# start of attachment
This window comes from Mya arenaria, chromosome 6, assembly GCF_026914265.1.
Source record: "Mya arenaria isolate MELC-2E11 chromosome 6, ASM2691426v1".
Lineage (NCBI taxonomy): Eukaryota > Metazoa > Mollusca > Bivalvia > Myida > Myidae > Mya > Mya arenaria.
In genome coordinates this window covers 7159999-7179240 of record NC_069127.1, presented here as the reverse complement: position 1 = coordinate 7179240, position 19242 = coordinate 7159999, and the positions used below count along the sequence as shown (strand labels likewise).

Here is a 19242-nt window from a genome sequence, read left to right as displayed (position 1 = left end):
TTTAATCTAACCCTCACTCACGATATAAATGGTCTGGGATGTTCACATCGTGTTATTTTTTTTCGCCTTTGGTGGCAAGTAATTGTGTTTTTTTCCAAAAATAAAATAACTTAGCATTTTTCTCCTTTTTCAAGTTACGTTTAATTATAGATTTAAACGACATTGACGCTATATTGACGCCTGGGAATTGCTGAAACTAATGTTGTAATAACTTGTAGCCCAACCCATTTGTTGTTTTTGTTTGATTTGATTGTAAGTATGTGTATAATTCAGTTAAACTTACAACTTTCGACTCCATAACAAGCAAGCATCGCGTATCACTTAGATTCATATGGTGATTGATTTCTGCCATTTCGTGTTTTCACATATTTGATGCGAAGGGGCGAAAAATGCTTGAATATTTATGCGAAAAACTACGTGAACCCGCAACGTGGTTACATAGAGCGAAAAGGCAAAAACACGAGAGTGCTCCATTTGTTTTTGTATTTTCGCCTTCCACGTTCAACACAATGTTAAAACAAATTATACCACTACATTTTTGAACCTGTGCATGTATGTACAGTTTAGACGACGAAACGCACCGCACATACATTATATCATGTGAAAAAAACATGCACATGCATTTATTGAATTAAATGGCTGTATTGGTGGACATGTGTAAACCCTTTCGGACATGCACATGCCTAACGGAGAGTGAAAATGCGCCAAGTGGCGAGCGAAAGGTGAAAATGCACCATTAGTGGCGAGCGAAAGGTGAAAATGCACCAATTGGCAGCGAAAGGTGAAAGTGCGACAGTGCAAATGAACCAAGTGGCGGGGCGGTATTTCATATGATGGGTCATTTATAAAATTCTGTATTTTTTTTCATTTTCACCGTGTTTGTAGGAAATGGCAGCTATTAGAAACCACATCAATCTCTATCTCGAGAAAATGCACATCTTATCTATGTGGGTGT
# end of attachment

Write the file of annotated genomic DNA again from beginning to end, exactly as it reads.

This window comes from Mya arenaria, chromosome 6, assembly GCF_026914265.1.
Source record: "Mya arenaria isolate MELC-2E11 chromosome 6, ASM2691426v1".
Lineage (NCBI taxonomy): Eukaryota > Metazoa > Mollusca > Bivalvia > Myida > Myidae > Mya > Mya arenaria.
In genome coordinates this window covers 7159999-7179240 of record NC_069127.1, presented here as the reverse complement: position 1 = coordinate 7179240, position 19242 = coordinate 7159999, and the positions used below count along the sequence as shown (strand labels likewise).

Here is a 19242-nt window from a genome sequence, read left to right as displayed (position 1 = left end):
TTTAATCTAACCCTCACTCACGATATAAATGGTCTGGGATGTTCACATCGTGTTATTTTTTTTCGCCTTTGGTGGCAAGTAATTGTGTTTTTTTCCAAAAATAAAATAACTTAGCATTTTTCTCCTTTTTCAAGTTACGTTTAATTATAGATTTAAACGACATTGACGCTATATTGACGCCTGGGAATTGCTGAAACTAATGTTGTAATAACTTGTAGCCCAACCCATTTGTTGTTTTTGTTTGATTTGATTGTAAGTATGTGTATAATTCAGTTAAACTTACAACTTTCGACTCCATAACAAGCAAGCATCGCGTATCACTTAGATTCATATGGTGATTGATTTCTGCCATTTCGTGTTTTCACATATTTGATGCGAAGGGGCGAAAAATGCTTGAATATTTATGCGAAAAACTACGTGAACCCGCAACGTGGTTACATAGAGCGAAAAGGCAAAAACACGAGAGTGCTCCATTTGTTTTTGTATTTTCGCCTTCCACGTTCAACACAATGTTAAAACAAATTATACCACTACATTTTTGAACCTGTGCATGTATGTACAGTTTAGACGACGAAACGCACCGCACATACATTATATCATGTGAAAAAAACATGCACATGCATTTATTGAATTAAATGGCTGTATTGGTGGACATGTGTAAACCCTTTCGGACATGCACATGCCTAACGGAGAGTGAAAATGCGCCAAGTGGCGAGCGAAAGGTGAAAATGCACCATTAGTGGCGAGCGAAAGGTGAAAATGCACCAATTGGCAGCGAAAGGTGAAAGTGCGACAGTGCAAATGAACCAAGTGGCGGGGCGGTATTTCATATGATGGGTCATTTATAAAATTCTGTATTTTTTTTCATTTTCACCGTGTTTGTAGGAAATGGCAGCTATTAGAAACCACATCAATCTCTATCTCGAGAAAATGCACATCTTATCTATGTGGGTGT